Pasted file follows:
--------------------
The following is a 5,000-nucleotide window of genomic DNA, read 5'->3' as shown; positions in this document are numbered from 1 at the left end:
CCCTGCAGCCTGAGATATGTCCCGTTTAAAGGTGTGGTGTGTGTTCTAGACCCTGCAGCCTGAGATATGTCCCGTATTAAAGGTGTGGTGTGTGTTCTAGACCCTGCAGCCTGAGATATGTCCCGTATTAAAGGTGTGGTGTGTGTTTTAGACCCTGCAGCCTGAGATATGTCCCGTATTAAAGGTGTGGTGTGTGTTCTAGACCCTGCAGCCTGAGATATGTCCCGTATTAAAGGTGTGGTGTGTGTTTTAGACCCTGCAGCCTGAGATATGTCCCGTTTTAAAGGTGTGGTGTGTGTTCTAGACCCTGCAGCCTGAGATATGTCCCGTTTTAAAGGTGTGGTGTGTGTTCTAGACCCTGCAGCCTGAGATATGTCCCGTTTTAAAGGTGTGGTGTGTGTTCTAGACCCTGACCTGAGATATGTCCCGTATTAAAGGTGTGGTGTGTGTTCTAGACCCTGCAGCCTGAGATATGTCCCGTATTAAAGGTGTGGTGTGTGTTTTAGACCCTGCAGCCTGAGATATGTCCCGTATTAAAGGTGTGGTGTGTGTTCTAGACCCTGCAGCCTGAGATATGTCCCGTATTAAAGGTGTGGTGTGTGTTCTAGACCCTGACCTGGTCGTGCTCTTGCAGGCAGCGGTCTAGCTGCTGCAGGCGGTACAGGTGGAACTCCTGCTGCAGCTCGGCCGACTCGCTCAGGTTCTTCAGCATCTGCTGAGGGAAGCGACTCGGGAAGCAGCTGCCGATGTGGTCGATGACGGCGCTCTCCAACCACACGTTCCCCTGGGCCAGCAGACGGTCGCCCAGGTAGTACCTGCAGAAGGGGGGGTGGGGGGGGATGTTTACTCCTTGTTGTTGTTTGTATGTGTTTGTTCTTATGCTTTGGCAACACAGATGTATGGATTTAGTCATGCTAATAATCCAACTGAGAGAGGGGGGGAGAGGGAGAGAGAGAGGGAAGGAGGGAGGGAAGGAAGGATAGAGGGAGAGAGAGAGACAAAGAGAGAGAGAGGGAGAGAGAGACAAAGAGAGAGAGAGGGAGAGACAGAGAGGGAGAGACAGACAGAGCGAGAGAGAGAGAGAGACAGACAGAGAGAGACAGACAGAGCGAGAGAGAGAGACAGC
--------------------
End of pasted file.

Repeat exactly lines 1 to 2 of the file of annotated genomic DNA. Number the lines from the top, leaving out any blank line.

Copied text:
The following is a 5,000-nucleotide window of genomic DNA, read 5'->3' as shown; positions in this document are numbered from 1 at the left end:
CCCTGCAGCCTGAGATATGTCCCGTTTAAAGGTGTGGTGTGTGTTCTAGACCCTGCAGCCTGAGATATGTCCCGTATTAAAGGTGTGGTGTGTGTTCTAGACCCTGCAGCCTGAGATATGTCCCGTATTAAAGGTGTGGTGTGTGTTTTAGACCCTGCAGCCTGAGATATGTCCCGTATTAAAGGTGTGGTGTGTGTTCTAGACCCTGCAGCCTGAGATATGTCCCGTATTAAAGGTGTGGTGTGTGTTTTAGACCCTGCAGCCTGAGATATGTCCCGTTTTAAAGGTGTGGTGTGTGTTCTAGACCCTGCAGCCTGAGATATGTCCCGTTTTAAAGGTGTGGTGTGTGTTCTAGACCCTGCAGCCTGAGATATGTCCCGTTTTAAAGGTGTGGTGTGTGTTCTAGACCCTGACCTGAGATATGTCCCGTATTAAAGGTGTGGTGTGTGTTCTAGACCCTGCAGCCTGAGATATGTCCCGTATTAAAGGTGTGGTGTGTGTTTTAGACCCTGCAGCCTGAGATATGTCCCGTATTAAAGGTGTGGTGTGTGTTCTAGACCCTGCAGCCTGAGATATGTCCCGTATTAAAGGTGTGGTGTGTGTTCTAGACCCTGACCTGGTCGTGCTCTTGCAGGCAGCGGTCTAGCTGCTGCAGGCGGTACAGGTGGAACTCCTGCTGCAGCTCGGCCGACTCGCTCAGGTTCTTCAGCATCTGCTGAGGGAAGCGACTCGGGAAGCAGCTGCCGATGTGGTCGATGACGGCGCTCTCCAACCACACGTTCCCCTGGGCCAGCAGACGGTCGCCCAGGTAGTACCTGCAGAAGGGGGGGTGGGGGGGGATGTTTACTCCTTGTTGTTGTTTGTATGTGTTTGTTCTTATGCTTTGGCAACACAGATGTATGGATTTAGTCATGCTAATAATCCAACTGAGAGAGGGGGGGAGAGGGAGAGAGAGAGGGAAGGAGGGAGGGAAGGAAGGATAGAGGGAGAGAGAGAGACAAAGAGAGAGAGAGGGAGAGAGAGACAAAGAGAGAGAGAGGGAGAGACAGAGAGGGAGAGACAGACAGAGCGAGAGAGAGAGAGAGACAGACAGAGAGAGACAGACAGAGCGAGAGAGAGAGACAGC